As GPS capabilities advance and smartphones become more numerous, peer-to-peer ridesharing apps like Uber, Lyft, and Sidecar have become increasingly popular. Evidence against the proposed safety of these services continues to mount, challenging lawmakers to do something to protect passengers.
In 2019, a South Carolina college student was murdered by a man posing as her Uber driver. Sadly, this story is not unique. Uber and Lyft drivers have been accused of sexually assaulting over 100 women in the past five years. Other studies have linked ridesharing to a rise in traffic deaths.
These troubling numbers have prompted many lawmakers to consider enacting legislation to protect passengers and improve the safety of rideshare services.
What Makes Rideshare Different from Taxis?
Ridesharing services like Uber and Lyft did not exist before smartphones. Now, passengers can be connected with non-commercial drivers in their personal vehicles to get from place to place.
Lyft and Sidecar were the first companies to integrate peer-to-peer ridesharing services into their application. Uber soon followed with UberX.
Rideshare drivers are not traditional employees like taxi or limousine drivers. The latter are subject to more stringent screening and hiring procedures, undergo training, and are licensed and insured by their companies.
Uber, Lyft, and Sidecar drivers are independent contractors, not employees. To become a driver, one must submit to a background check, often done by a third-party, and have their vehicle inspected.
Unlike traditional taxi-cabs, rideshare vehicles are nearly indistinguishable from passenger vehicles, with most only displaying a small sticker indicating their association with Uber or Lyft.
South Carolina Considers Rideshare Safety Act
Lawmakers around the country are working to improve ridesharing services by enacting legislation to protect passengers and the economy from the unintended negative effects of transportation company networks, like Uber and Lyft.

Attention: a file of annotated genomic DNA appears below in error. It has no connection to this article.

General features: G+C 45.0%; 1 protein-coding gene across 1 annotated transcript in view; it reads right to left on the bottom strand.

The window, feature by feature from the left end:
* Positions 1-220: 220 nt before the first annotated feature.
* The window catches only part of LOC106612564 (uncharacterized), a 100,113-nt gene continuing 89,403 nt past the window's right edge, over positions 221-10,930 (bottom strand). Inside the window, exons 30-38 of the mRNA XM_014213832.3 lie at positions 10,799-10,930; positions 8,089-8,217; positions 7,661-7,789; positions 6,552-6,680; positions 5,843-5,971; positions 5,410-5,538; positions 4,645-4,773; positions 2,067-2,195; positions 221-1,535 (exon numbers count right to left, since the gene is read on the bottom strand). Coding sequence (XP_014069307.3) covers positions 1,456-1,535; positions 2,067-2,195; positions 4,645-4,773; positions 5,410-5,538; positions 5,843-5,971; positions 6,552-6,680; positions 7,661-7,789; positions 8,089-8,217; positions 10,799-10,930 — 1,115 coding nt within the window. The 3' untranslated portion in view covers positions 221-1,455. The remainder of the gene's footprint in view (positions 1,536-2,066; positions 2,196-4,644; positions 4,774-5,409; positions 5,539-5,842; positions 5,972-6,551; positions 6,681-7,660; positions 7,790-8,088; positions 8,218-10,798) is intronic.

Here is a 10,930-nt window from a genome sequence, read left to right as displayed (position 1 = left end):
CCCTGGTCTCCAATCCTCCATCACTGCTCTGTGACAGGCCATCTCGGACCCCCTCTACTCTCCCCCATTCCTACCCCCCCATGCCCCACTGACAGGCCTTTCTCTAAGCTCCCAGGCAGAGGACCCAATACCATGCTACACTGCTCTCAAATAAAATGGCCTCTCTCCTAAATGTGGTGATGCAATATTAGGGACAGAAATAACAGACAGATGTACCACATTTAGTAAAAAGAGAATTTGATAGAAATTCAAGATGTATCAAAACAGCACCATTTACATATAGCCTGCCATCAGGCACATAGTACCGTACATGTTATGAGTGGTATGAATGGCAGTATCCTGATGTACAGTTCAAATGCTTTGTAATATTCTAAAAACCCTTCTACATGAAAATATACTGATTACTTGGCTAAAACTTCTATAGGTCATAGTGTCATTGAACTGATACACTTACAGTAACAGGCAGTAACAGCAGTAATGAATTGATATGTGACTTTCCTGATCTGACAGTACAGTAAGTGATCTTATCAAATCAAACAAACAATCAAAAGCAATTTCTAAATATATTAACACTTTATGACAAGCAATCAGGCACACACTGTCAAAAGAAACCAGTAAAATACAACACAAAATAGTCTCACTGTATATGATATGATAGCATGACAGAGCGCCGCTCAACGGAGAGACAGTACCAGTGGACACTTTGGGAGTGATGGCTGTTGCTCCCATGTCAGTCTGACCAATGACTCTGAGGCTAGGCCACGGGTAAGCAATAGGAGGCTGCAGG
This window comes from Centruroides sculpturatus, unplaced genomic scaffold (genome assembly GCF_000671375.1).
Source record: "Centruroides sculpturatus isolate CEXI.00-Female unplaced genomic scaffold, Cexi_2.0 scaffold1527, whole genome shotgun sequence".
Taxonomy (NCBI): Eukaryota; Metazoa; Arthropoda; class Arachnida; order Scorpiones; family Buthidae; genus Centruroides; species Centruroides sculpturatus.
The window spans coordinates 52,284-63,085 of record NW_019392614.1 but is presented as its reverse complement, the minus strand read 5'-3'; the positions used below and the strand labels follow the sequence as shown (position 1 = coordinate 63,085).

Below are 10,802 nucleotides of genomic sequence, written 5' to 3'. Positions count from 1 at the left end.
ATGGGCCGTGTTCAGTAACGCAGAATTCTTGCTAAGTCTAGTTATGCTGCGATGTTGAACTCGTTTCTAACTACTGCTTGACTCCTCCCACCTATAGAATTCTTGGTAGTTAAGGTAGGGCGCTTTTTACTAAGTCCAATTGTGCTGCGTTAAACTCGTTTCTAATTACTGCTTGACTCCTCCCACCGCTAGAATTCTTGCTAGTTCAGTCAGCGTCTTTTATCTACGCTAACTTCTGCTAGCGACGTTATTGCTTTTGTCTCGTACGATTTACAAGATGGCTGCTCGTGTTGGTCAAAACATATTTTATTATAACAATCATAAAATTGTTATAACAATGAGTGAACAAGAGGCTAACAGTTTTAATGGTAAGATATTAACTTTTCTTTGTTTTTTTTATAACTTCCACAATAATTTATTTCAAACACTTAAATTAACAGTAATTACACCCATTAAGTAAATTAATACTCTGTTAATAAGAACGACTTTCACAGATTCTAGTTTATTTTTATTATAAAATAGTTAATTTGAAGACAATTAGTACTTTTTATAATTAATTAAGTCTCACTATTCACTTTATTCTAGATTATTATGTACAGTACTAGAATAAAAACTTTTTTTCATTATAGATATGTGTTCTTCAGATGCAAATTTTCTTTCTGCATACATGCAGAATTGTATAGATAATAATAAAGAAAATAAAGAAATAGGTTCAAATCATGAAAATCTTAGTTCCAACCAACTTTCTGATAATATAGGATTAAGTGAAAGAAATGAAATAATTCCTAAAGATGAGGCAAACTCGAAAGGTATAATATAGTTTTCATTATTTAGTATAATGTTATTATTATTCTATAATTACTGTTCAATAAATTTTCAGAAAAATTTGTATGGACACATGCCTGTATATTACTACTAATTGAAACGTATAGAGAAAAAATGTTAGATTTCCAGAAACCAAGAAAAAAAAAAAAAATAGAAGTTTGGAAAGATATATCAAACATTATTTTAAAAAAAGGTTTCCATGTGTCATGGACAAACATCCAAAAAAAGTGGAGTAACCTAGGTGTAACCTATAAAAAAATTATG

In response to the 2019 tragedy in South Carolina, lawmakers have considered legislation that would require rideshare vehicles to display signage that helps customers clearly identify the appropriate vehicle. Currently, in South Carolina, drivers are only required to have reflective stickers visible from 50 feet away.
Large cities across the country have enacted laws similar to this one. In response, rideshare companies have provided drivers with the appropriate signage, making their vehicles distinguishable from regular passenger cars.
Evaluate Your Options and Protect Yourself
Due to the lack of definitive research on ridesharing services and safety, it is impossible to say whether taxis or public transportation are safer options than Uber. Depending upon your location and needs, rideshare service might be the best option for your upcoming trip. If this is the case, follow the advice laid out below to best protect yourself:
- Do not wait for your ride outside with your phone in your hand. Wait indoors until the app indicates your driver has arrived.
- Always confirm the name of the driver and the make of the vehicle.
- Travel in groups when possible. If alone, call or text a friend to let them know that you where you are traveling to and from. Both the Uber and Lyft app have status sharing capabilities for passengers.
- If you are riding alone, sit in the backseat.
- Check your driver’s rating and also rate them yourself. If you feel unsafe in your ride, be sure to contact the company and rate the driver accordingly.
- If you are in an unfamiliar place, follow the route in your own mapping app.
Auger & Auger is in YOUR Corner
If you are seriously injured as a passenger in a rideshare accident, contact Auger & Auger right away at 800-559-5741 to discuss the possibilities of your case.
Our local office rideshare accident attorney can help you to understand your rights and help you to receive the compensation you deserve for your damages, losses, pain, and suffering.